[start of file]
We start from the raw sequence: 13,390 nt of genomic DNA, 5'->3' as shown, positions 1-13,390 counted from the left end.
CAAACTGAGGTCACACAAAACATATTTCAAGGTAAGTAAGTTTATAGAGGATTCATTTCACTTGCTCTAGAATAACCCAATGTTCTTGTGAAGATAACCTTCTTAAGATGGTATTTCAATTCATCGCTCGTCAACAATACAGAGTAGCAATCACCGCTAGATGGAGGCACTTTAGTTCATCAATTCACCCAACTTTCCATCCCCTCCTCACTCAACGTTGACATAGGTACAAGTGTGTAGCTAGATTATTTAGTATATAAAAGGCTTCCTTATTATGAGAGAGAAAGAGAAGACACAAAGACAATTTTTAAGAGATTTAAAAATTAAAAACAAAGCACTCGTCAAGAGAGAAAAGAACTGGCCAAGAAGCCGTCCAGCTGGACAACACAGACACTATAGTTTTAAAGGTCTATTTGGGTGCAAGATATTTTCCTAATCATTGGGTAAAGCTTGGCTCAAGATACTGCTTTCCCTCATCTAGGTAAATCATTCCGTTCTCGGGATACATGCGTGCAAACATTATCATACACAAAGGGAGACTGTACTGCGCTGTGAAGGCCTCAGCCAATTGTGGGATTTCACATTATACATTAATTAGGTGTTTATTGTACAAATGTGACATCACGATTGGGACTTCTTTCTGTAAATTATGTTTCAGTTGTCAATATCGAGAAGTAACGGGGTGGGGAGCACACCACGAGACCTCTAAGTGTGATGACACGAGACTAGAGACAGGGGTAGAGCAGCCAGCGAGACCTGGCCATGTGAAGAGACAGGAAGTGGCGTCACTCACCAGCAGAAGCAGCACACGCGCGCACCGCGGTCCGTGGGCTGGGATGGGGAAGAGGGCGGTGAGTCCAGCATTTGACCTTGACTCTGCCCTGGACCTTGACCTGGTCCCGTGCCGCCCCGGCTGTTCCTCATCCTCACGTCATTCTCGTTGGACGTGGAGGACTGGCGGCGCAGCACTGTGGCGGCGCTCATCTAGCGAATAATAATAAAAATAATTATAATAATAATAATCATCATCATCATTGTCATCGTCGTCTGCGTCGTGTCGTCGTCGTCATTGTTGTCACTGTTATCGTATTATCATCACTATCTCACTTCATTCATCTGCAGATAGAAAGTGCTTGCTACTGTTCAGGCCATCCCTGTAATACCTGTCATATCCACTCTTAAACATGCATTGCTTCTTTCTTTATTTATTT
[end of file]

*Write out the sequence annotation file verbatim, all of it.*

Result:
We start from the raw sequence: 13,390 nt of genomic DNA, 5'->3' as shown, positions 1-13,390 counted from the left end.
CAAACTGAGGTCACACAAAACATATTTCAAGGTAAGTAAGTTTATAGAGGATTCATTTCACTTGCTCTAGAATAACCCAATGTTCTTGTGAAGATAACCTTCTTAAGATGGTATTTCAATTCATCGCTCGTCAACAATACAGAGTAGCAATCACCGCTAGATGGAGGCACTTTAGTTCATCAATTCACCCAACTTTCCATCCCCTCCTCACTCAACGTTGACATAGGTACAAGTGTGTAGCTAGATTATTTAGTATATAAAAGGCTTCCTTATTATGAGAGAGAAAGAGAAGACACAAAGACAATTTTTAAGAGATTTAAAAATTAAAAACAAAGCACTCGTCAAGAGAGAAAAGAACTGGCCAAGAAGCCGTCCAGCTGGACAACACAGACACTATAGTTTTAAAGGTCTATTTGGGTGCAAGATATTTTCCTAATCATTGGGTAAAGCTTGGCTCAAGATACTGCTTTCCCTCATCTAGGTAAATCATTCCGTTCTCGGGATACATGCGTGCAAACATTATCATACACAAAGGGAGACTGTACTGCGCTGTGAAGGCCTCAGCCAATTGTGGGATTTCACATTATACATTAATTAGGTGTTTATTGTACAAATGTGACATCACGATTGGGACTTCTTTCTGTAAATTATGTTTCAGTTGTCAATATCGAGAAGTAACGGGGTGGGGAGCACACCACGAGACCTCTAAGTGTGATGACACGAGACTAGAGACAGGGGTAGAGCAGCCAGCGAGACCTGGCCATGTGAAGAGACAGGAAGTGGCGTCACTCACCAGCAGAAGCAGCACACGCGCGCACCGCGGTCCGTGGGCTGGGATGGGGAAGAGGGCGGTGAGTCCAGCATTTGACCTTGACTCTGCCCTGGACCTTGACCTGGTCCCGTGCCGCCCCGGCTGTTCCTCATCCTCACGTCATTCTCGTTGGACGTGGAGGACTGGCGGCGCAGCACTGTGGCGGCGCTCATCTAGCGAATAATAATAAAAATAATTATAATAATAATAATCATCATCATCATTGTCATCGTCGTCTGCGTCGTGTCGTCGTCGTCATTGTTGTCACTGTTATCGTATTATCATCACTATCTCACTTCATTCATCTGCAGATAGAAAGTGCTTGCTACTGTTCAGGCCATCCCTGTAATACCTGTCATATCCACTCTTAAACATGCATTGCTTCTTTCTTTATTTATTT